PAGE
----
ECONOMY/BUSINESS


ORBITAL LAUNCHES ANOTHER RESUPPLY MISSION FROM VIRGINIA TO THE SPACE STATION

By TAMARA DIETRICH, Daily Press (Metered Paywall - 10 articles a month)

With a ground-rumbling roar, an Antares rocket blasted off from Virginia’s spaceport in the wee hours Monday on a mission to resupply the International Space Station. The lift-off at 4:44 a.m. was at the tail end of a strict five-minute launch window, the better to avoid the last vestiges of lightning and rain clouds that had threatened to derail the launch.

TRANSPORTATION


GROUP OF CORPORATE HEAVYWEIGHTS PUSHES FOR REGIONAL TOLL NETWORK

By LUZ LAZO, Washington Post (Metered Paywall - 10 articles a month)

A group of corporate leaders is pushing for a robust, interconnected network of toll lanes from Baltimore to Richmond, saying the region should embrace tolling to improve the reliability of the region’s roadways and reduce congestion while generating a funding stream to pay for transportation infrastructure.

HIGHER EDUCATION


SULLIVAN COMMENDS UVA GRADUATES’ RESPONSE TO INFAMOUS INCIDENTS

By RUTH SERVEN, Daily Progress (Metered Paywall - 10 articles a month)

Teresa Sullivan strode to a podium at Old Cabell Hall, looked down at her notes and then beamed at her final crop of University of Virginia graduates. At Final Exercises on Saturday, she focused not on her accomplishments as U.Va.’s first female president, but instead on difficulties the university has faced in the past four years and students’ resilience during challenging times.

VIRGINIA OTHER


CONGRESSMAN, OTHERS TALK ABOUT HOW TO TACKLE VIRGINIA’S SKY-HIGH EVICTION RATES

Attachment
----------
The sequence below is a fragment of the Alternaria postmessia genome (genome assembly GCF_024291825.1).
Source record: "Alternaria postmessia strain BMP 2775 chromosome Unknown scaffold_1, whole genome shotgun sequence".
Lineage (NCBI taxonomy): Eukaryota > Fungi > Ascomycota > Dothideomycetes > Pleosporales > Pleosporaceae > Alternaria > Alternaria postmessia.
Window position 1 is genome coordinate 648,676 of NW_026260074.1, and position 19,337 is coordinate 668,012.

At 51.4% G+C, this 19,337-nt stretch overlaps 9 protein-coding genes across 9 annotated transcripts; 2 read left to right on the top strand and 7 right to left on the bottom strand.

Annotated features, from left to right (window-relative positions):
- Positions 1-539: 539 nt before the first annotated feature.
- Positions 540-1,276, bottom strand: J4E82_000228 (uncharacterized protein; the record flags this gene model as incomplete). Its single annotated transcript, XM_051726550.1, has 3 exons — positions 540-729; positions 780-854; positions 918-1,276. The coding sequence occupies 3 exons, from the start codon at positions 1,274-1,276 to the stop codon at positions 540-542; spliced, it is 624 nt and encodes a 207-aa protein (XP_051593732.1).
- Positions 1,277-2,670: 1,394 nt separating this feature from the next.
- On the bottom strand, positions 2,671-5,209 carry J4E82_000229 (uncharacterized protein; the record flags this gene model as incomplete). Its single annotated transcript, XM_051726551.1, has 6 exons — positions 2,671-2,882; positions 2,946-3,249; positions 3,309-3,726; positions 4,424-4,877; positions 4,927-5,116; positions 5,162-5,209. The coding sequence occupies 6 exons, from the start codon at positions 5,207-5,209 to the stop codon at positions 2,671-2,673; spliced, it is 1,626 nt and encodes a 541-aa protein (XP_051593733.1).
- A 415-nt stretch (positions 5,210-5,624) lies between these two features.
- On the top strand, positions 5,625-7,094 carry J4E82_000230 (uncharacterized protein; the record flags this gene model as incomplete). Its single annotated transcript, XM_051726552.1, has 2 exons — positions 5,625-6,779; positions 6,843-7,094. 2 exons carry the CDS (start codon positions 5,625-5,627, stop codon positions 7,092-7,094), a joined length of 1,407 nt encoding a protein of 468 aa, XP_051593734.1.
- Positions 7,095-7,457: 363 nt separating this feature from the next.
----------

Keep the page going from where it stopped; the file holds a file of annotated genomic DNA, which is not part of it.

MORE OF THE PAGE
By RYAN MURPHY, Virginian-Pilot (Metered Paywall - 10 articles a month)

In the wake of a report that showed Hampton Roads had some of the highest eviction rates in the nation, officials are talking about how to lower the numbers – even as others dispute the extent of the problem. In April, Princeton researchers released a report on eviction rates in large cities that included five Virginia cities among the top 10. At a forum Monday, U.S. Rep. Bobby Scott said he was embarrassed by the rankings.


STUDY: HAMPTON, NEWPORT NEWS IN NATION'S TOP 5 FOR WORST RENTAL EVICTION RATES

By REEMA AMIN, Daily Press (Metered Paywall - 10 articles a month)

The rate at which people are evicted from their rental homes has pushed Virginia into the spotlight after a Princeton University study last month placed five Virginia cities in the country’s top 10 — Newport News and Hampton in the top five. On Monday, local and state officials could not agree whether the study understated or exaggerated the problem, and no action plan was set in motion.


ANOTHER MOUNTAIN VALLEY PIPELINE PROTEST IS OFF THE GROUND IN GILES COUNTY

By LAURENCE HAMMACK, Roanoke Times (Metered Paywall - 10 articles a month)

The latest aerial blockade of the Mountain Valley Pipeline went up Monday morning in Giles County. A woman protesting plans to build the natural gas pipeline through Southwest Virginia is positioned on a platform, about 30 feet above the ground, that is suspended from ropes anchored to trees in the Jefferson National Forest.

LOCAL


CALLS FOR TRANSPARENCY PERSIST, AS RICHMOND POLICE RELEASE DATA

By MALLORY NOE-PAYNE, WVTF

Last week, police in Richmond shot and killed an unarmed man who was charging at an officer. The incident has renewed calls for more transparency around policing. Earlier this year, Richmond agreed to release monthly data on complaints against officers, as well as use of force by officers. But some community advocates are asking for more.


THOMAS JEFFERSON HIGH BE NEXT?

By JUSTIN MATTINGLY, Richmond Times-Dispatch (Metered Paywall - 10 articles a month)